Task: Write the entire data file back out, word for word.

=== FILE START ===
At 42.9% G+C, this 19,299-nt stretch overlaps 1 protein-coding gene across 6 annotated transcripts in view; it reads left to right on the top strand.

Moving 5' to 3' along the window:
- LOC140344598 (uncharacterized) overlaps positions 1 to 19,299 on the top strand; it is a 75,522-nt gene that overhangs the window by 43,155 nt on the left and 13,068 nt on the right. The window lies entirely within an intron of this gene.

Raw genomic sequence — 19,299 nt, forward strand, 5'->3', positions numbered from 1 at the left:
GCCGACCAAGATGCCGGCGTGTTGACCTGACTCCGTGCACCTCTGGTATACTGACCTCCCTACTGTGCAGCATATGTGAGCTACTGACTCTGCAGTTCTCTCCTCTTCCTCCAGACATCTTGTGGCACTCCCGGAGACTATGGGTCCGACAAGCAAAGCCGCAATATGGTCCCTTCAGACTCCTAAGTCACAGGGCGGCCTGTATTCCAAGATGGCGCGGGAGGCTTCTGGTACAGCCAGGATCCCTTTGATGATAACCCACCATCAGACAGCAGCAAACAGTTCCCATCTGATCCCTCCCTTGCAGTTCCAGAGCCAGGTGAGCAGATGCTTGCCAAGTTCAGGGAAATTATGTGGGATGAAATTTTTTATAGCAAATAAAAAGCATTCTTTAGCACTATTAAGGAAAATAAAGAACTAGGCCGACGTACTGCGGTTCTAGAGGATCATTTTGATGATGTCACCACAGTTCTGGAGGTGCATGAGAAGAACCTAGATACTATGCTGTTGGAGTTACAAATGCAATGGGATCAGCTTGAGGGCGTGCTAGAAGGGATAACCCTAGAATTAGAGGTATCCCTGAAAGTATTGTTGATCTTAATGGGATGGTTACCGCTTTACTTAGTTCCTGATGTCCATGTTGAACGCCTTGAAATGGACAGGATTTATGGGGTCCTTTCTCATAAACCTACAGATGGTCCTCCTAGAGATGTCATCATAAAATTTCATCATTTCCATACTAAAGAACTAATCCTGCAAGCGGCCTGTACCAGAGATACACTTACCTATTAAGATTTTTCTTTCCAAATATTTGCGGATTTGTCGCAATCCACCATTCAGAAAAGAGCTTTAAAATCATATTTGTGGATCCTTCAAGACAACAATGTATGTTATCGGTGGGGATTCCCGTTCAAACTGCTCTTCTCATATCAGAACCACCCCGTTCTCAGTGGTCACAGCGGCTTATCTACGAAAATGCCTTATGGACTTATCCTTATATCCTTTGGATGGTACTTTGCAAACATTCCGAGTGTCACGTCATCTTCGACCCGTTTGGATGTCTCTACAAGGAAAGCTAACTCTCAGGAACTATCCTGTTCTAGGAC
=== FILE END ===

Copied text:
At 42.9% G+C, this 19,299-nt stretch overlaps 1 protein-coding gene across 6 annotated transcripts in view; it reads left to right on the top strand.

Moving 5' to 3' along the window:
- LOC140344598 (uncharacterized) overlaps positions 1 to 19,299 on the top strand; it is a 75,522-nt gene that overhangs the window by 43,155 nt on the left and 13,068 nt on the right. The window lies entirely within an intron of this gene.

Raw genomic sequence — 19,299 nt, forward strand, 5'->3', positions numbered from 1 at the left:
GCCGACCAAGATGCCGGCGTGTTGACCTGACTCCGTGCACCTCTGGTATACTGACCTCCCTACTGTGCAGCATATGTGAGCTACTGACTCTGCAGTTCTCTCCTCTTCCTCCAGACATCTTGTGGCACTCCCGGAGACTATGGGTCCGACAAGCAAAGCCGCAATATGGTCCCTTCAGACTCCTAAGTCACAGGGCGGCCTGTATTCCAAGATGGCGCGGGAGGCTTCTGGTACAGCCAGGATCCCTTTGATGATAACCCACCATCAGACAGCAGCAAACAGTTCCCATCTGATCCCTCCCTTGCAGTTCCAGAGCCAGGTGAGCAGATGCTTGCCAAGTTCAGGGAAATTATGTGGGATGAAATTTTTTATAGCAAATAAAAAGCATTCTTTAGCACTATTAAGGAAAATAAAGAACTAGGCCGACGTACTGCGGTTCTAGAGGATCATTTTGATGATGTCACCACAGTTCTGGAGGTGCATGAGAAGAACCTAGATACTATGCTGTTGGAGTTACAAATGCAATGGGATCAGCTTGAGGGCGTGCTAGAAGGGATAACCCTAGAATTAGAGGTATCCCTGAAAGTATTGTTGATCTTAATGGGATGGTTACCGCTTTACTTAGTTCCTGATGTCCATGTTGAACGCCTTGAAATGGACAGGATTTATGGGGTCCTTTCTCATAAACCTACAGATGGTCCTCCTAGAGATGTCATCATAAAATTTCATCATTTCCATACTAAAGAACTAATCCTGCAAGCGGCCTGTACCAGAGATACACTTACCTATTAAGATTTTTCTTTCCAAATATTTGCGGATTTGTCGCAATCCACCATTCAGAAAAGAGCTTTAAAATCATATTTGTGGATCCTTCAAGACAACAATGTATGTTATCGGTGGGGATTCCCGTTCAAACTGCTCTTCTCATATCAGAACCACCCCGTTCTCAGTGGTCACAGCGGCTTATCTACGAAAATGCCTTATGGACTTATCCTTATATCCTTTGGATGGTACTTTGCAAACATTCCGAGTGTCACGTCATCTTCGACCCGTTTGGATGTCTCTACAAGGAAAGCTAACTCTCAGGAACTATCCTGTTCTAGGAC